You'd have thought the new legislation, which applies a blanket ban to all NPS, will leave the team at FEWS out of a job. However, fears remain that the number of NPS will continue to grow despite the ban, and that the lack of regulation due to manufacturing being forced underground will create more risk around these products. So what is the future of NPS in the UK under a blanket ban?
Audrey Carmichael, the FEWS project manager, continues frantically trying to keep up with new products that hit the UK market. "Psychoactive substances will still need to be identified. The Misuse of Drugs Act 1971 will continue to control drugs where there is expert evidence of their harms," she explains, setting up another sample for testing.
"For almost every traditional drug you can think of that's on the market, we will see a synthetic version," Carmichael explains, summing up the new front on the UK's war on drugs. "We still see completely new compounds around once a month."
During a recent test purchase, the team found that two branded packets from the same head shop contained entirely different chemicals. "They're marked with each ingredient by weight, so they look legitimate, but it often doesn't often correlate to what we see when we do analysis," Carmichael remarks. "We've found antibiotics and all sorts. We don't know if they are by-products, or just something to bulk it out with."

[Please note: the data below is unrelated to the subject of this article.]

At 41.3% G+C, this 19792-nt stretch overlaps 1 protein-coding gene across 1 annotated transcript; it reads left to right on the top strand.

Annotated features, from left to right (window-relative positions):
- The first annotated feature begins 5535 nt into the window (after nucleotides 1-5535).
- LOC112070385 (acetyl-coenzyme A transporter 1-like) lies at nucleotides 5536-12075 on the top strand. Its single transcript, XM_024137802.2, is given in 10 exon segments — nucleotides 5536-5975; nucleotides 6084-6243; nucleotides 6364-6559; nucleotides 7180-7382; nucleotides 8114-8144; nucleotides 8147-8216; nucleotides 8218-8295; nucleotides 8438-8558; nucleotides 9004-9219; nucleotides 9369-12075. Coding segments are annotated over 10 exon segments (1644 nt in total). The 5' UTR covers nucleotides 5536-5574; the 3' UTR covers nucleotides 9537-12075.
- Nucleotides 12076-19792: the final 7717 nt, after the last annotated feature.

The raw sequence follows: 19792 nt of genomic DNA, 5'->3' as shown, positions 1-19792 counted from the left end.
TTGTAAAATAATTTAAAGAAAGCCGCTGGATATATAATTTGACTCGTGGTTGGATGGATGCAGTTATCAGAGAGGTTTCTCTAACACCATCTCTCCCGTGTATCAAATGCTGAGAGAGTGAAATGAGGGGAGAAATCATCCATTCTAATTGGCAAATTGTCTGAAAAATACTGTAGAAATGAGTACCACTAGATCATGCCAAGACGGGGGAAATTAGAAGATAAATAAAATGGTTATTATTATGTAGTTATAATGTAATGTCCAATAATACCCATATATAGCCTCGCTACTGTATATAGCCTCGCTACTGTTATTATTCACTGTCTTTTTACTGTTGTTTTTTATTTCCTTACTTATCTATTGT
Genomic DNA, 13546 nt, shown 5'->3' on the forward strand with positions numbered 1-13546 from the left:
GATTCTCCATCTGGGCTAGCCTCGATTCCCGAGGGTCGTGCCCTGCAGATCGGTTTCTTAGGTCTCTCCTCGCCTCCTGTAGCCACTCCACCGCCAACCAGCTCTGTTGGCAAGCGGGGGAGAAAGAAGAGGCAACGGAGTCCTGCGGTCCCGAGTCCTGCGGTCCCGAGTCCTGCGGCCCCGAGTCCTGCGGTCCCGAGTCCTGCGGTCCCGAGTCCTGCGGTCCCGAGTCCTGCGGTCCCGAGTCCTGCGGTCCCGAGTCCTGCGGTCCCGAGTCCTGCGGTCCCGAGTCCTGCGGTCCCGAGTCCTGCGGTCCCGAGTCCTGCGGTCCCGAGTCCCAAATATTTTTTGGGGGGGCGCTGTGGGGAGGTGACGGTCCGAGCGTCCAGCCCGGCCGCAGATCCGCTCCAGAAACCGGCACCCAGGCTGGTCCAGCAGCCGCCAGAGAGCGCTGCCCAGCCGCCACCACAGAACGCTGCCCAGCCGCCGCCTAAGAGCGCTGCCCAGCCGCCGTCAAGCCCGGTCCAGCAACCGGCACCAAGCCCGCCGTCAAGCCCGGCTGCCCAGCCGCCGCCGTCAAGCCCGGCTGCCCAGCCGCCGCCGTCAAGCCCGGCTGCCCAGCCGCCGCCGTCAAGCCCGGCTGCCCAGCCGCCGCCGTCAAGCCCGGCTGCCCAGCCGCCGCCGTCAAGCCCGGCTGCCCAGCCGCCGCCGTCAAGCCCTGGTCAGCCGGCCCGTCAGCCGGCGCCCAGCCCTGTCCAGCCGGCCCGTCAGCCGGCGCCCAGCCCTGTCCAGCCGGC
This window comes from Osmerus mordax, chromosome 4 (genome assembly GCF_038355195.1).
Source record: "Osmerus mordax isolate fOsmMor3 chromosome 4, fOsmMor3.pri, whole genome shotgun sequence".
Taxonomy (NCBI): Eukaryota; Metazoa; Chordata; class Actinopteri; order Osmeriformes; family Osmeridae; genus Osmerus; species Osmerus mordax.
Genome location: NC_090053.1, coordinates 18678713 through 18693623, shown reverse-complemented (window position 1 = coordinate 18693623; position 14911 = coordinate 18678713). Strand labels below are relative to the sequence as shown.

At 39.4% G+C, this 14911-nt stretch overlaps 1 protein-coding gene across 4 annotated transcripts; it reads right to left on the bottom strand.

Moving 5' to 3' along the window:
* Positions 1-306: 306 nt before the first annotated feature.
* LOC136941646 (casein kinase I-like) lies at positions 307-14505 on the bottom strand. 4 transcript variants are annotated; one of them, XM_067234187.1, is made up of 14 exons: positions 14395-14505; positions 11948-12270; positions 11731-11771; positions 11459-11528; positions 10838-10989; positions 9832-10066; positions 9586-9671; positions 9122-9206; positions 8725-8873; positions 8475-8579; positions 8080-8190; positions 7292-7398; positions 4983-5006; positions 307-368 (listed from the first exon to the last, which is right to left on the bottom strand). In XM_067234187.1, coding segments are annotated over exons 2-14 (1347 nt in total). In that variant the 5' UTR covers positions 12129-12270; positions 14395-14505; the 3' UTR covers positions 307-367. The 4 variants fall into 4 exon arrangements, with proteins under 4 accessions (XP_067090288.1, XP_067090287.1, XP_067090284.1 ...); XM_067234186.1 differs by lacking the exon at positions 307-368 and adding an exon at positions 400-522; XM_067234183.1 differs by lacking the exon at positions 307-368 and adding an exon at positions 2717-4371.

As one of the biggest service providers of forensic toxicology to UK police forces, this lack of regulation is something that Dr Mark Piper, head of toxicology at Randox Laboratories, has firsthand experience of.
"You can buy two batches of the same product, and what is in them can vary massively. You never know what's in that packet – it's just a white chemical," he explains. "There is little in the way of quality control in the manufacture of these."
However, Piper is clear in what he sees happening once the ban is enforced: "I don't doubt for a minute that it will be driven underground."